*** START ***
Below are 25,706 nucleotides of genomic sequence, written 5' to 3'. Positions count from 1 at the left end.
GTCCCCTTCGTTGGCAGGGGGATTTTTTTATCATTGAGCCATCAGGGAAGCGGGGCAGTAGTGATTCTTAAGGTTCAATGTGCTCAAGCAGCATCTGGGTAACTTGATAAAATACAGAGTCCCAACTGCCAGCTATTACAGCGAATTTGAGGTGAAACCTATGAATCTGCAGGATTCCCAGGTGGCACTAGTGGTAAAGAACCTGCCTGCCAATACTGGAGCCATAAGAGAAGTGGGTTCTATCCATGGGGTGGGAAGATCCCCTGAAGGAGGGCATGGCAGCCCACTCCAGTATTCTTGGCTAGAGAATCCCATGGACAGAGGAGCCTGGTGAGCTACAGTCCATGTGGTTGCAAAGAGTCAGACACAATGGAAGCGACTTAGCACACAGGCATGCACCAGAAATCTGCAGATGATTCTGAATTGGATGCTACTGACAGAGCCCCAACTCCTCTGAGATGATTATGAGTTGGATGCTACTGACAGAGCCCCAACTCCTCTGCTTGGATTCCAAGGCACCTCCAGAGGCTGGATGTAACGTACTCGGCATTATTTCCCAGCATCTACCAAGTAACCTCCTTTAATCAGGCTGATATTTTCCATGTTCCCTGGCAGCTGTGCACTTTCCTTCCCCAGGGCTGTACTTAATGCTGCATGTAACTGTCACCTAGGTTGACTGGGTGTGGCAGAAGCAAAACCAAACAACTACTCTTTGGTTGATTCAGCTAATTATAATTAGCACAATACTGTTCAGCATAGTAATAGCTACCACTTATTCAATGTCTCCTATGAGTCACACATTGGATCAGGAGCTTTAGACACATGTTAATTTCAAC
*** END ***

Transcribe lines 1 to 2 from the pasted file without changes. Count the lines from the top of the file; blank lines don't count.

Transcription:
Below are 25,706 nucleotides of genomic sequence, written 5' to 3'. Positions count from 1 at the left end.
GTCCCCTTCGTTGGCAGGGGGATTTTTTTATCATTGAGCCATCAGGGAAGCGGGGCAGTAGTGATTCTTAAGGTTCAATGTGCTCAAGCAGCATCTGGGTAACTTGATAAAATACAGAGTCCCAACTGCCAGCTATTACAGCGAATTTGAGGTGAAACCTATGAATCTGCAGGATTCCCAGGTGGCACTAGTGGTAAAGAACCTGCCTGCCAATACTGGAGCCATAAGAGAAGTGGGTTCTATCCATGGGGTGGGAAGATCCCCTGAAGGAGGGCATGGCAGCCCACTCCAGTATTCTTGGCTAGAGAATCCCATGGACAGAGGAGCCTGGTGAGCTACAGTCCATGTGGTTGCAAAGAGTCAGACACAATGGAAGCGACTTAGCACACAGGCATGCACCAGAAATCTGCAGATGATTCTGAATTGGATGCTACTGACAGAGCCCCAACTCCTCTGAGATGATTATGAGTTGGATGCTACTGACAGAGCCCCAACTCCTCTGCTTGGATTCCAAGGCACCTCCAGAGGCTGGATGTAACGTACTCGGCATTATTTCCCAGCATCTACCAAGTAACCTCCTTTAATCAGGCTGATATTTTCCATGTTCCCTGGCAGCTGTGCACTTTCCTTCCCCAGGGCTGTACTTAATGCTGCATGTAACTGTCACCTAGGTTGACTGGGTGTGGCAGAAGCAAAACCAAACAACTACTCTTTGGTTGATTCAGCTAATTATAATTAGCACAATACTGTTCAGCATAGTAATAGCTACCACTTATTCAATGTCTCCTATGAGTCACACATTGGATCAGGAGCTTTAGACACATGTTAATTTCAAC